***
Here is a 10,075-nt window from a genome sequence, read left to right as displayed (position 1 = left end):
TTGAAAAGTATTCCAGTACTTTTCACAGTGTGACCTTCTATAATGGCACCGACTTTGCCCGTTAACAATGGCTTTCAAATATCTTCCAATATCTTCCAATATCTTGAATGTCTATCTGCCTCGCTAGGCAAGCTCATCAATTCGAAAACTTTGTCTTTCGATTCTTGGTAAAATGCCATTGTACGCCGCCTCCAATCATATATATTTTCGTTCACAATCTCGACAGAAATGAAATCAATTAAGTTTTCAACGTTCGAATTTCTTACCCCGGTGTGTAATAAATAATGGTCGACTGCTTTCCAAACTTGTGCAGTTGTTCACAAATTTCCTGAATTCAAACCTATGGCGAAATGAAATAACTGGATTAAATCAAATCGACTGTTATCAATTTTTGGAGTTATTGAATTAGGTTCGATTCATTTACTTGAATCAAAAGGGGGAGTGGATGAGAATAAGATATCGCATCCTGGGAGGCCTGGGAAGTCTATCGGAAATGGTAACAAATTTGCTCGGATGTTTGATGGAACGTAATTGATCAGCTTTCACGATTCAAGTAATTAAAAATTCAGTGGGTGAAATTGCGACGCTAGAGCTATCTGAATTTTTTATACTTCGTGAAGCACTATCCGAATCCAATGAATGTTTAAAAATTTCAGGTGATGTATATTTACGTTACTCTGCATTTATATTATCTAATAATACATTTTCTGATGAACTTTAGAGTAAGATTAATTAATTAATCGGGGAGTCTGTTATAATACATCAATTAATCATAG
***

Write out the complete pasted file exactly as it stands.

Here is a 10,075-nt window from a genome sequence, read left to right as displayed (position 1 = left end):
TTGAAAAGTATTCCAGTACTTTTCACAGTGTGACCTTCTATAATGGCACCGACTTTGCCCGTTAACAATGGCTTTCAAATATCTTCCAATATCTTCCAATATCTTGAATGTCTATCTGCCTCGCTAGGCAAGCTCATCAATTCGAAAACTTTGTCTTTCGATTCTTGGTAAAATGCCATTGTACGCCGCCTCCAATCATATATATTTTCGTTCACAATCTCGACAGAAATGAAATCAATTAAGTTTTCAACGTTCGAATTTCTTACCCCGGTGTGTAATAAATAATGGTCGACTGCTTTCCAAACTTGTGCAGTTGTTCACAAATTTCCTGAATTCAAACCTATGGCGAAATGAAATAACTGGATTAAATCAAATCGACTGTTATCAATTTTTGGAGTTATTGAATTAGGTTCGATTCATTTACTTGAATCAAAAGGGGGAGTGGATGAGAATAAGATATCGCATCCTGGGAGGCCTGGGAAGTCTATCGGAAATGGTAACAAATTTGCTCGGATGTTTGATGGAACGTAATTGATCAGCTTTCACGATTCAAGTAATTAAAAATTCAGTGGGTGAAATTGCGACGCTAGAGCTATCTGAATTTTTTATACTTCGTGAAGCACTATCCGAATCCAATGAATGTTTAAAAATTTCAGGTGATGTATATTTACGTTACTCTGCATTTATATTATCTAATAATACATTTTCTGATGAACTTTAGAGTAAGATTAATTAATTAATCGGGGAGTCTGTTATAATACATCAATTAATCATAG